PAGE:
Most cyclists know Bob Roll is a man of many pursuits: former Tour de France racer and mountain bike competitor; training partner of Lance Armstrong during his comeback from cancer; columnist in VeloNews; television commentator, interviewer, and writer for the Outdoor Life Network; and a sometime coach, TV-commercial star, bit part movie actor, storyteller, and inspirational speaker. In fact, a Google search on the Web revealed no less than 1,200,000 references to the infamous cycling scribe. But—Bob would like this—only a dozen of the items were about him. Most of the other 1,199,988 were about “BOB Dylan, rock and ROLL” or similar “Bob” and “Roll” combinations.
Born in 1960, in Oakland, California, where he had a, shall we say, unusual childhood, he somehow gravitated to racing bikes and was living in a tent in Switzerland when he was picked up by the 7-Eleven cycling team in 1985 to ride the Giro d’Italia (he finished a remarkable 78th). He later lived and raced in Belgium, where he adopted his Flemish moniker, Bobke (pronounced “boob-ka”), and enjoyed a better-than-mediocre racing career.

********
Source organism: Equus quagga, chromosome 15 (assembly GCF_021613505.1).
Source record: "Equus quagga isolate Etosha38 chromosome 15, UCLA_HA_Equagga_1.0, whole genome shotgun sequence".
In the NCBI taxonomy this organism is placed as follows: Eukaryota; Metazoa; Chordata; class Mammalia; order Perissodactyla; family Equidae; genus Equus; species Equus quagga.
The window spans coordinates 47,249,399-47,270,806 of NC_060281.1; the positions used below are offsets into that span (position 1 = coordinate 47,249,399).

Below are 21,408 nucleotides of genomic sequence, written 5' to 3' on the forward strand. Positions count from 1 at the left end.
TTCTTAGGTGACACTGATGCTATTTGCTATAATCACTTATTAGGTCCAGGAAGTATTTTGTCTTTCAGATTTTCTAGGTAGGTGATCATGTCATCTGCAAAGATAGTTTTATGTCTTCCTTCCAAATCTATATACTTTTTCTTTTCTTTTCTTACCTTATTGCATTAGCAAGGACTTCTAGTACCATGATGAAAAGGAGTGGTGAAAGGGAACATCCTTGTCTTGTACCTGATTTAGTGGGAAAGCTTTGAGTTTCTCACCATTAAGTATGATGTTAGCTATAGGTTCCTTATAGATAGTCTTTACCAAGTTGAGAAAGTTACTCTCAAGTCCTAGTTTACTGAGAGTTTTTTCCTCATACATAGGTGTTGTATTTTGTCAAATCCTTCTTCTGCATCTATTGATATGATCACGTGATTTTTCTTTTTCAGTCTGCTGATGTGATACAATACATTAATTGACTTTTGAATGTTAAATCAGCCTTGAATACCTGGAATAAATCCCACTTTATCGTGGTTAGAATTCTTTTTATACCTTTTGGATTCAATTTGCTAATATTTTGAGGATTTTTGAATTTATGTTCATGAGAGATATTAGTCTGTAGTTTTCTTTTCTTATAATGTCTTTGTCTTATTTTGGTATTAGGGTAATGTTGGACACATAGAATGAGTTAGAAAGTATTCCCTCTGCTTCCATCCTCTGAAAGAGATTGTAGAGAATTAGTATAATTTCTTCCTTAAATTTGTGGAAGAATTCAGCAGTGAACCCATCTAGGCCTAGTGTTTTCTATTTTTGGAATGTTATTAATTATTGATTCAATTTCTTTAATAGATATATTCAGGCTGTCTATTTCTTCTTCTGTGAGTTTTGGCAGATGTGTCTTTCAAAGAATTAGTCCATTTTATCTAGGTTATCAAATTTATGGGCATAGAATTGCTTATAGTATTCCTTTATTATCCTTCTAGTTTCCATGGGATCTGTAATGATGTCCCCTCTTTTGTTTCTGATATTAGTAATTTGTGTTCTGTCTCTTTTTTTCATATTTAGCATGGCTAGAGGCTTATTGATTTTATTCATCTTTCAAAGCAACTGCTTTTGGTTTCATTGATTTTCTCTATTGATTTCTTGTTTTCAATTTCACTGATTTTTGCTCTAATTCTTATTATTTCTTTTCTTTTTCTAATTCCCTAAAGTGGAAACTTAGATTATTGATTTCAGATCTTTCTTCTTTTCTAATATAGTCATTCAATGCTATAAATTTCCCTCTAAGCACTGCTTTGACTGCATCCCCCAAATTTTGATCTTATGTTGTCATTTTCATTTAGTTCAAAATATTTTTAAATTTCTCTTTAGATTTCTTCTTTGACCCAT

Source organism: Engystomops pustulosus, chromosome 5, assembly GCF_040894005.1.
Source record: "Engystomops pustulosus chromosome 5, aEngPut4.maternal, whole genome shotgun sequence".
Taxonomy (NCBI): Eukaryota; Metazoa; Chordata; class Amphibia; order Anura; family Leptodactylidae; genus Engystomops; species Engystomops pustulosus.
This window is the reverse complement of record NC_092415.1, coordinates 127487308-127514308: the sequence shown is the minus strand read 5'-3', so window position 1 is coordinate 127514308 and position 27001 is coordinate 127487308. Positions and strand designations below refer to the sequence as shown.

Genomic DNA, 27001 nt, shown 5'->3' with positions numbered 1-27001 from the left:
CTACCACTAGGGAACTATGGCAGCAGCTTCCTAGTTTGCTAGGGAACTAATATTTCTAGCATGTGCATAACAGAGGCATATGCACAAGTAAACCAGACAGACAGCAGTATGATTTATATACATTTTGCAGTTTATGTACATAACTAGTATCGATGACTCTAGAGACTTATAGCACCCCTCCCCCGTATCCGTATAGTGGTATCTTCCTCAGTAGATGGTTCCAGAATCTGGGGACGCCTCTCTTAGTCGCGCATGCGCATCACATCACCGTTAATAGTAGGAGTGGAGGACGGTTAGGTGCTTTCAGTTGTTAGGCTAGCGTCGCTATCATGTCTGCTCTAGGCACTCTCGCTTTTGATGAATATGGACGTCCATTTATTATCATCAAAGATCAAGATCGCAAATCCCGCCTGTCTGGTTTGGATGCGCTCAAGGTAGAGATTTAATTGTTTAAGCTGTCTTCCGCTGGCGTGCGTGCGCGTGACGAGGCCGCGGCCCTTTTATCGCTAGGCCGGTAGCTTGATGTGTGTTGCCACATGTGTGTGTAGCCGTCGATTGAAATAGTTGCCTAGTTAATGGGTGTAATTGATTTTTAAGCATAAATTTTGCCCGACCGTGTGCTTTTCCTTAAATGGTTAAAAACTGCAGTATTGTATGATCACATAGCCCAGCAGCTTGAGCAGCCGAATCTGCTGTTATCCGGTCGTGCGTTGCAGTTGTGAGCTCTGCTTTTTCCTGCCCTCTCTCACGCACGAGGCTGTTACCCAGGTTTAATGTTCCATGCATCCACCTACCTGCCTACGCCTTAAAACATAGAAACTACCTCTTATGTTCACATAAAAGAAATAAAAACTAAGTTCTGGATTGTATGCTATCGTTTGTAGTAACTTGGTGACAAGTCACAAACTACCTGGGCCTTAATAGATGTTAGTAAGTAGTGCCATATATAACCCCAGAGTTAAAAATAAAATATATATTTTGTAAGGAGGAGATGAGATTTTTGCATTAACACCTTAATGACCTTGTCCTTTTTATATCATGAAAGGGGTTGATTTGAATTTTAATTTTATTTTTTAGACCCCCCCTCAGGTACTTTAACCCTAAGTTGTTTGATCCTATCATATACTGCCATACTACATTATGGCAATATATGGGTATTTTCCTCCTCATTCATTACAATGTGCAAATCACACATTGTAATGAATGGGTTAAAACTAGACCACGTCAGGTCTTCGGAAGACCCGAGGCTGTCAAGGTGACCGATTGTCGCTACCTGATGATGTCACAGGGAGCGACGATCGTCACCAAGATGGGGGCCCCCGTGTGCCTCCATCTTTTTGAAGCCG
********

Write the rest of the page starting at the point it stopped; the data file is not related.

His writing was “discovered” before the start of a Belgian classic race by a VeloNews editor, who spotted a poem Roll had written on the sidewalls of his racing tires. There followed the zany Roll Diaries—a sort of cycling Dead Sea Scrolls—that first focused on his adventures in the European peloton, and later on the off-road circuit after he swapped skinny tires for fat and moved first to Santa Fe, New Mexico, and then Durango, Colorado.